As Liberia prepares for elections this year, the Swedish Embassy, in collaboration with the Ellen Johnson Sirleaf Centre for Women and Development (EJS Centre) and UN Women Liberia, hosted a diplomatic dialogue on Wednesday, 5 April 2023.
The aim of the dialogue was to discuss the role of political parties in promoting women’s political participation in the country.
The event was held at the EJS Centre and attended by members of the diplomatic community, representatives of various political parties, civil society and the media.
In her keynote address, former President of Liberia, Ellen Johnson Sirleaf noted that women worldwide face the same obstacles and barriers to political participation, and “there is a need to challenge the barriers and stereotypes.” She said women should have the same opportunities to learn, be informed, and compete with men.
Sirleaf also challenged political parties to give women the ‘space’ to compete.
“Women need the opportunity to compete and to challenge. Women will come forward if they know that they are tested based on their capabilities, performance, and contribution to national development,” she argued.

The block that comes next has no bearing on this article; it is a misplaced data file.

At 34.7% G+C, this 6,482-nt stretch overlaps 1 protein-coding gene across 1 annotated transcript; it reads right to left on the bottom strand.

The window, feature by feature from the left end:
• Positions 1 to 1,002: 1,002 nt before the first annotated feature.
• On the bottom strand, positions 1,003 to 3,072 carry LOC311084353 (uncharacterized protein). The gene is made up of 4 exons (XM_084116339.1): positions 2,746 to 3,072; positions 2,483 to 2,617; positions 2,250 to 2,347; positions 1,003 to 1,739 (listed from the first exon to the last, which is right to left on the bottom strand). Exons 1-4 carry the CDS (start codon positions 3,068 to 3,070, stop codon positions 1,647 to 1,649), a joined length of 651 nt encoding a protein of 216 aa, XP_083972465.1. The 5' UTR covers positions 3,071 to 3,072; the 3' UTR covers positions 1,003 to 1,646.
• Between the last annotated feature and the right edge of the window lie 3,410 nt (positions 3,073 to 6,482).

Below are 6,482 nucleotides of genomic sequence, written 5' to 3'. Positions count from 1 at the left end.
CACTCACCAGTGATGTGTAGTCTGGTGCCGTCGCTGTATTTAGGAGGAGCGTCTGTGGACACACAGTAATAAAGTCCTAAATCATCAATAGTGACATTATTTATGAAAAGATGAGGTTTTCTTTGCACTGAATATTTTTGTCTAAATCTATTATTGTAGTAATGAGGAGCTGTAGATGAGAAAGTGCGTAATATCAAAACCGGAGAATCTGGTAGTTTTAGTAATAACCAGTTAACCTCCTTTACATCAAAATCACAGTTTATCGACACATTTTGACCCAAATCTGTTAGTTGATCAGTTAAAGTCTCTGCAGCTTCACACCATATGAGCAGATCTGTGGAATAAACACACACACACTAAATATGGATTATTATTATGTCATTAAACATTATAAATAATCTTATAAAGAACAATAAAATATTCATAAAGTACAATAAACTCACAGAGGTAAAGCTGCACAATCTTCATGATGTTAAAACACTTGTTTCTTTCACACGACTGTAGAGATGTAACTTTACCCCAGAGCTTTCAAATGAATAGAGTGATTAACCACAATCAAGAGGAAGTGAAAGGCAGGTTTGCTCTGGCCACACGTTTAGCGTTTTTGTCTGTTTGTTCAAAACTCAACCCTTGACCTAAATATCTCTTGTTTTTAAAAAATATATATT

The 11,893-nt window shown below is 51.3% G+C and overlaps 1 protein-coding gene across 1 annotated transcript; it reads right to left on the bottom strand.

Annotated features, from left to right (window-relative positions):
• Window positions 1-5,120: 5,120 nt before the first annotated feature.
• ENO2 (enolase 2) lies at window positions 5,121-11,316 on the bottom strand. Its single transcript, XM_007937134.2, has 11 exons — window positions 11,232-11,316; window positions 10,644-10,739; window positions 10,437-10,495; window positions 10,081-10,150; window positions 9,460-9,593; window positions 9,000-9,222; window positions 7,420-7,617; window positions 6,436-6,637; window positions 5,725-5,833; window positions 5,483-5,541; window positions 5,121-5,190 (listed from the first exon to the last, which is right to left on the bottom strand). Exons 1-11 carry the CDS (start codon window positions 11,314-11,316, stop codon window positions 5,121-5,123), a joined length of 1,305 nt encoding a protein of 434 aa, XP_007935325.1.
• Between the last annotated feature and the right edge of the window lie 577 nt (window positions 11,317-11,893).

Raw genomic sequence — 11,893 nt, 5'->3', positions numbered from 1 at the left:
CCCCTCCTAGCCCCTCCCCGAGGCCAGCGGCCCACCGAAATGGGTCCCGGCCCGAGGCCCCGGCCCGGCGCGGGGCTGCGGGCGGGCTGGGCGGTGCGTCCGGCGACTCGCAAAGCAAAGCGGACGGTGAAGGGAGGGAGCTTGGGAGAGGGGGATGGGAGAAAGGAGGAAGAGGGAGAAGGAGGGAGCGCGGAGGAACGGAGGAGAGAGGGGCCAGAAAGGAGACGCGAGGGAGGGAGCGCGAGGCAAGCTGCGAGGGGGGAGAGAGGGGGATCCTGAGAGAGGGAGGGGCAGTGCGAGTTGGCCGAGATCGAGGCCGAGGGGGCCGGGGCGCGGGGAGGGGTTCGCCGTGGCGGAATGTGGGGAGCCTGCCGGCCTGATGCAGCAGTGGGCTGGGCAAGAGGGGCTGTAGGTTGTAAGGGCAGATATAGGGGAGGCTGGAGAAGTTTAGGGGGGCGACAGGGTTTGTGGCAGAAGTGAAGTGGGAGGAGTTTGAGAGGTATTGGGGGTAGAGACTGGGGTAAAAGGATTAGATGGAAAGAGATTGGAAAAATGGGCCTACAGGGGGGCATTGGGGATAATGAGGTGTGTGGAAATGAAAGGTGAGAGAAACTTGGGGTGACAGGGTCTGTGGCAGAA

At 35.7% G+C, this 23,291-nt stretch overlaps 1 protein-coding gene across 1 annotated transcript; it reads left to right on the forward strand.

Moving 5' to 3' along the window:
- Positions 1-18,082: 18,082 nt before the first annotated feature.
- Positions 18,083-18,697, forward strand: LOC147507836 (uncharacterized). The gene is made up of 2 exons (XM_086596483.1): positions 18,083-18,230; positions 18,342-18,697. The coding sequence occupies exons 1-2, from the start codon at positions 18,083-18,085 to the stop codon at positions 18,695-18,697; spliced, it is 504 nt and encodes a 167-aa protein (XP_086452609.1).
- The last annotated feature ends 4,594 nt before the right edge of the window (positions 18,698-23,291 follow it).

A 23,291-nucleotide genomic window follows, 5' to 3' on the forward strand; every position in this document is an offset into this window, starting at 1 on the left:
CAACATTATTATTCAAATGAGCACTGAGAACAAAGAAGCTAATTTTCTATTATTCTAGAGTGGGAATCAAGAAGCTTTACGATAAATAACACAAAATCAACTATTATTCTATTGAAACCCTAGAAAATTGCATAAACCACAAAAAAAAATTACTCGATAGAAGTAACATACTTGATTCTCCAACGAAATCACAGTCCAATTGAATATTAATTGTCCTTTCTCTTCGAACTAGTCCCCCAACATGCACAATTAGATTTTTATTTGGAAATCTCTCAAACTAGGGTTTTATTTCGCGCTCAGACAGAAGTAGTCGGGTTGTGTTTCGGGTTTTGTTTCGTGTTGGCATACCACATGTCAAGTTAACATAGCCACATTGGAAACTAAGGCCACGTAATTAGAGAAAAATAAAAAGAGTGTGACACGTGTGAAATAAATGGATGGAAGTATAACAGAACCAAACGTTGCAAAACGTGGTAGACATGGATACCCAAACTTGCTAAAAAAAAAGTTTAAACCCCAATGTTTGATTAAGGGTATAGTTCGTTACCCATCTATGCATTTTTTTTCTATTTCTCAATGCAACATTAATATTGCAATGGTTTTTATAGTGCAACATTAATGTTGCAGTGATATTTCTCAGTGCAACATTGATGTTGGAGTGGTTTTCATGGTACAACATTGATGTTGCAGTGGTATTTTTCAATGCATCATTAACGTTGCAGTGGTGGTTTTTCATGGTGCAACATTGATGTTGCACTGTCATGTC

The veteran leader emphasized that it was now time to recognize the value that gender equality brings to society. She pointed out that each country has an obligation to find a way to close this gender gap.
“Other countries use gender quota systems to provide opportunities for women.” She explained that others had changed constitutions to bring equal rights while others changed policies according to their own laws and specifications.
Women’s rights activist Caroline Bowah, highlighted the downward trend in women’s political representation in Liberia. In 2006, there was 16 percent women representation in the legislature; 13 percent in 2012; 11 percent in 2014 and 10 percent in 2021. She noted that the downward trend is continuing even though there are more female voters compared to men.
Comfort Lamptey, UN Women Liberia Country Representative, moderated a panel discussion with representatives of key political parties and coalitions , including the Alternative National Congress (ANC), Congress for Democratic Change (CDC), Liberty Party, Unity Party (UP) and an independent representative.
Ms. Lamptey commended the political parties that had already committed for voluntary quota and encouraged others to commit to adopt the same and go beyond.
The main message from the participants was that there is a need to foster a common agenda for women’s political participation to achieve an increase in the representation of women in the legislature post 2023 presidential and legislative election.